Abstract: This document is an international evidence-based guideline on the diagnosis and management of idiopathic pulmonary fibrosis, and is a collaborative effort of the American Thoracic Society, the European Respiratory Society, the Japanese Respiratory Society, and the Latin American Thoracic Association. It represents the current state of knowledge regarding idiopathic pulmonary fibrosis (IPF), and contains sections on definition and epidemiology, risk factors, diagnosis, natural history, staging and prognosis, treatment, and monitoring disease course. For the diagnosis and treatment sections, pragmatic GRADE evidence-based methodology was applied in a question-based format. For each diagnosis and treatment question, the committee graded the quality of the evidence available (high, moderate, low, or very low), and made a recommendation (yes or no, strong or weak). Recommendations were based on majority vote. It is emphasized that clinicians must spend adequate time with patients to discuss patients' values and preferences and decide on the appropriate course of action.

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Topics: Guideline (53%), Combined pulmonary fibrosis and emphysema (53%), Evidence-based medicine (52%) ... show more

5,047 Citations

Open accessJournal ArticleDOI: 10.1038/SREP11160
Decheng Zhou1, Shuqing Zhao2, Liangxia Zhang1, Ge Sun3  +1 moreInstitutions (3)
10 Jun 2015-Scientific Reports
Abstract: Urban heat island (UHI) is one major anthropogenic modification to the Earth system that transcends its physical boundary. Using MODIS data from 2003 to 2012, we showed that the UHI effect decayed exponentially toward rural areas for majority of the 32 Chinese cities. We found an obvious urban/rural temperature “cliff”, and estimated that the footprint of UHI effect (FP, including urban area) was 2.3 and 3.9 times of urban size for the day and night, respectively, with large spatiotemporal heterogeneities. We further revealed that ignoring the FP may underestimate the UHI intensity in most cases and even alter the direction of UHI estimates for few cities. Our results provide new insights to the characteristics of UHI effect and emphasize the necessity of considering city- and time-specific FP when assessing the urbanization effects on local climate.

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Topics: Urban heat island (58%), Urbanization (52%), Urban area (51%)

1,443 Citations

Open accessJournal ArticleDOI: 10.1016/S1470-2045(13)70279-1
01 Aug 2013-Lancet Oncology
Abstract: Summary Background Ambient air pollution is suspected to cause lung cancer. We aimed to assess the association between long-term exposure to ambient air pollution and lung cancer incidence in European populations. Methods This prospective analysis of data obtained by the European Study of Cohorts for Air Pollution Eff ects used data from 17 cohort studies based in nine European countries. Baseline addresses were geocoded and we assessed air pollution by land-use regression models for particulate matter (PM) with diameter of less than 10 μm (PM10), less than 2·5 μm (PM2·5), and between 2·5 and 10 μm (PMcoarse), soot (PM2·5absorbance), nitrogen oxides, and two traffi c indicators. We used Cox regression models with adjustment for potential confounders for cohort-specifi c analyses and random eff ects models for meta-analyses. Findings The 312 944 cohort members contributed 4 013 131 person-years at risk. During follow-up (mean 12·8 years), 2095 incident lung cancer cases were diagnosed. The meta-analyses showed a statistically signifi cant association between risk for lung cancer and PM10 (hazard ratio [HR] 1·22 [95% CI 1·03–1·45] per 10 μg/m³). For PM2·5 the HR was 1·18 (0·96–1·46) per 5 μg/m³. The same increments of PM10 and PM2·5 were associated with HRs for adenocarcinomas of the lung of 1·51 (1·10–2·08) and 1·55 (1·05–2·29), respectively. An increase in road traffi c of 4000 vehicle-km per day within 100 m of the residence was associated with an HR for lung cancer of 1·09 (0·99–1·21). The results showed no association between lung cancer and nitrogen oxides concentration (HR 1·01 [0·95–1·07] per 20 μg/m³) or traffi c intensity on the nearest street (HR 1·00 [0·97–1·04] per 5000 vehicles per day).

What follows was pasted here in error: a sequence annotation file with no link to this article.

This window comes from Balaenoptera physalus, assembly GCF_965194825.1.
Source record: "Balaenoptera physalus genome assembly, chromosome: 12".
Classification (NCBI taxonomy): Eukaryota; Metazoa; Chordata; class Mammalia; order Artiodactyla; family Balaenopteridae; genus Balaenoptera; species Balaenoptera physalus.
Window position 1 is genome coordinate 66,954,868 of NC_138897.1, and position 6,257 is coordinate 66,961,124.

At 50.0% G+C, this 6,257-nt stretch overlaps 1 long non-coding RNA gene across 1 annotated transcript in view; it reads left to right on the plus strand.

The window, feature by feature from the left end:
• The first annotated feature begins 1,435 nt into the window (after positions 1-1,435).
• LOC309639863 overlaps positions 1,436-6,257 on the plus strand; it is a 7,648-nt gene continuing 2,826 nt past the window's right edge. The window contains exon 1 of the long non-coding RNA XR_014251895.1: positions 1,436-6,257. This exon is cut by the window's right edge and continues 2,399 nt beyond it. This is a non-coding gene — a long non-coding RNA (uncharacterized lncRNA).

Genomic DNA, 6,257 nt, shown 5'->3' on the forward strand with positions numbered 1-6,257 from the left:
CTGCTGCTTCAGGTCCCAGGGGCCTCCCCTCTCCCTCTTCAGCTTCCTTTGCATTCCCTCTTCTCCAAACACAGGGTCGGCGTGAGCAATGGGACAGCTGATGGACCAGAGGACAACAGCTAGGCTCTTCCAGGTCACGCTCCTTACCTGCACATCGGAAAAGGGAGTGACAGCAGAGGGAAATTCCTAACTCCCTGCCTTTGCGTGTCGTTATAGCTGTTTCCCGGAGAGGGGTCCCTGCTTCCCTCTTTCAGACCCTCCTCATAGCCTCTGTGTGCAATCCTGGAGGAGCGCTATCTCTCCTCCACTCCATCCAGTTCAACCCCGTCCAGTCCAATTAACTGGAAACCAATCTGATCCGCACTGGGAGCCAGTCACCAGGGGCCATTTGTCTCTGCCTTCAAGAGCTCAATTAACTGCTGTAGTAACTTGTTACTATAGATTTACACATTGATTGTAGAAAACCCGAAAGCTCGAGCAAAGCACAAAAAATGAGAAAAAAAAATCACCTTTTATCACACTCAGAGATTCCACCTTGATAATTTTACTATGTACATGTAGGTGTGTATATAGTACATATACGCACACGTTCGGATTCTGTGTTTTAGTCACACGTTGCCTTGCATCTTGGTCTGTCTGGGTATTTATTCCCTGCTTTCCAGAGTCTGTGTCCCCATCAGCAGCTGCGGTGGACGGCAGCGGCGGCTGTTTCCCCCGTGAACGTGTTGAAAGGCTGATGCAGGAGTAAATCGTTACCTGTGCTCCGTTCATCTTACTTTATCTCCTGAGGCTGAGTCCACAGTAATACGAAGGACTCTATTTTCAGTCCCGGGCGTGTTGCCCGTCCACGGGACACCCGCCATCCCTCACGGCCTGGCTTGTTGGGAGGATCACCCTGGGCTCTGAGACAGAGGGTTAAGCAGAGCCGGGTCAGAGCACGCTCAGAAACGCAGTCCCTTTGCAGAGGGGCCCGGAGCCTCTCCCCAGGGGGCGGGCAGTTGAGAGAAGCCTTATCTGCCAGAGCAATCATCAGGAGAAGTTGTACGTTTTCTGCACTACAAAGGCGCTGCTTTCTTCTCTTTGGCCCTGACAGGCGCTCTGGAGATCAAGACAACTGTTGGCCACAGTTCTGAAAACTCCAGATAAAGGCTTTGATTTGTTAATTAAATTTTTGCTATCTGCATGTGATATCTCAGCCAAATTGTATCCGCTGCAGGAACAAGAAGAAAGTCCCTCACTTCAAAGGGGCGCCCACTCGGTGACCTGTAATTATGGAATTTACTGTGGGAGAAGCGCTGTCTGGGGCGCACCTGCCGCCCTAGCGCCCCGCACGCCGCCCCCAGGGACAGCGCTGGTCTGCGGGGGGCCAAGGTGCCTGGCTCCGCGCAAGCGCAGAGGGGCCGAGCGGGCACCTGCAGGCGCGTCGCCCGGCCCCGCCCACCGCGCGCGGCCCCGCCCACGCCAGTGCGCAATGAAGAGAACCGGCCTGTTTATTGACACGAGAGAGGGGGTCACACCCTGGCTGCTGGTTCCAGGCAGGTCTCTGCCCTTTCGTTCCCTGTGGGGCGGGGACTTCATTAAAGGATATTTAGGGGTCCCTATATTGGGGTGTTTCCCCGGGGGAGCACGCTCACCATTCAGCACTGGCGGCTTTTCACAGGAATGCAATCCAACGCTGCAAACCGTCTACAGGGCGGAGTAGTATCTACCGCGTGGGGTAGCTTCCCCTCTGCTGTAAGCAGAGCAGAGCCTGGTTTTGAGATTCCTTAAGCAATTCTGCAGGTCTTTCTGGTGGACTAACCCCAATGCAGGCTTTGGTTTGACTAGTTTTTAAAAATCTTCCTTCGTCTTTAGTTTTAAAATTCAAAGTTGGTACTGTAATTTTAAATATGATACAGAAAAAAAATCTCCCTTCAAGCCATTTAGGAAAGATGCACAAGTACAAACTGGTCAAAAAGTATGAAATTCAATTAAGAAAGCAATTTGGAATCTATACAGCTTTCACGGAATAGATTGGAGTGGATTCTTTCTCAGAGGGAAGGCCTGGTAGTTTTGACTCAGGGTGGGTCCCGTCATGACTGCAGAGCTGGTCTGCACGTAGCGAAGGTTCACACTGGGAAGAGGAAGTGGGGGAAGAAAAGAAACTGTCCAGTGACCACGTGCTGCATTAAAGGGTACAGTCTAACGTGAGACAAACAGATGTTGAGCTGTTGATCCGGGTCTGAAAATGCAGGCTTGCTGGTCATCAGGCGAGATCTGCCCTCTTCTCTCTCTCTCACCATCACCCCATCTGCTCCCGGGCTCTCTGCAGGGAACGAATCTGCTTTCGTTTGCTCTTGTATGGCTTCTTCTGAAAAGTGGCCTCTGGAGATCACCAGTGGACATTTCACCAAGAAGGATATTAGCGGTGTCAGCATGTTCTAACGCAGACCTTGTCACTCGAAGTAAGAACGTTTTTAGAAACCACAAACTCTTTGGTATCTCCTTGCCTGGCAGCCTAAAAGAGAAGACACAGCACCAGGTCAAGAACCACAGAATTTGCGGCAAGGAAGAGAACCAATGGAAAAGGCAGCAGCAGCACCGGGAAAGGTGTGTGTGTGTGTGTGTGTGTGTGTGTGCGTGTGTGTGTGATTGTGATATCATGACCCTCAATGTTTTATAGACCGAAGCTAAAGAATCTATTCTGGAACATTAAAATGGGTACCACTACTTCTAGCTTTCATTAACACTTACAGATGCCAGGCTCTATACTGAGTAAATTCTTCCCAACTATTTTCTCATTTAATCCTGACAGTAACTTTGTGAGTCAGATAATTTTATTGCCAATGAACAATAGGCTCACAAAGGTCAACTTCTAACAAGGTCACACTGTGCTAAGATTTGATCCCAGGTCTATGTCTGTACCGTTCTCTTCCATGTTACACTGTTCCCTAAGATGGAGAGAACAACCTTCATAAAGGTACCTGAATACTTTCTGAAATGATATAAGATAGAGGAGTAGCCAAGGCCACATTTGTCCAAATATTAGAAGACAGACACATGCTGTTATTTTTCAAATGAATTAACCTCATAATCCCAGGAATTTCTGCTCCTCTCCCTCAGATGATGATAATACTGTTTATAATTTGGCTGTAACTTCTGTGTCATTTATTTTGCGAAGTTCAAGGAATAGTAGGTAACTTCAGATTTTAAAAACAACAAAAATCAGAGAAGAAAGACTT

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Topics: Environmental exposure (53%), Lung cancer (50%)

1,059 Citations

Open accessJournal ArticleDOI: 10.1016/S0140-6736(14)60617-6
03 May 2014-The Lancet
Abstract: Traffic and power generation are the main sources of urban air pollution. The idea that outdoor air pollution can cause exacerbations of pre-existing asthma is supported by an evidence base that has been accumulating for several decades, with several studies suggesting a contribution to new-onset asthma as well. In this Series paper, we discuss the effects of particulate matter (PM), gaseous pollutants (ozone, nitrogen dioxide, and sulphur dioxide), and mixed traffic-related air pollution. We focus on clinical studies, both epidemiological and experimental, published in the previous 5 years. From a mechanistic perspective, air pollutants probably cause oxidative injury to the airways, leading to inflammation, remodelling, and increased risk of sensitisation. Although several pollutants have been linked to new-onset asthma, the strength of the evidence is variable. We also discuss clinical implications, policy issues, and research gaps relevant to air pollution and asthma.

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Topics: Air pollution (54%), Environmental exposure (54%), Pollutant (50%)

937 Citations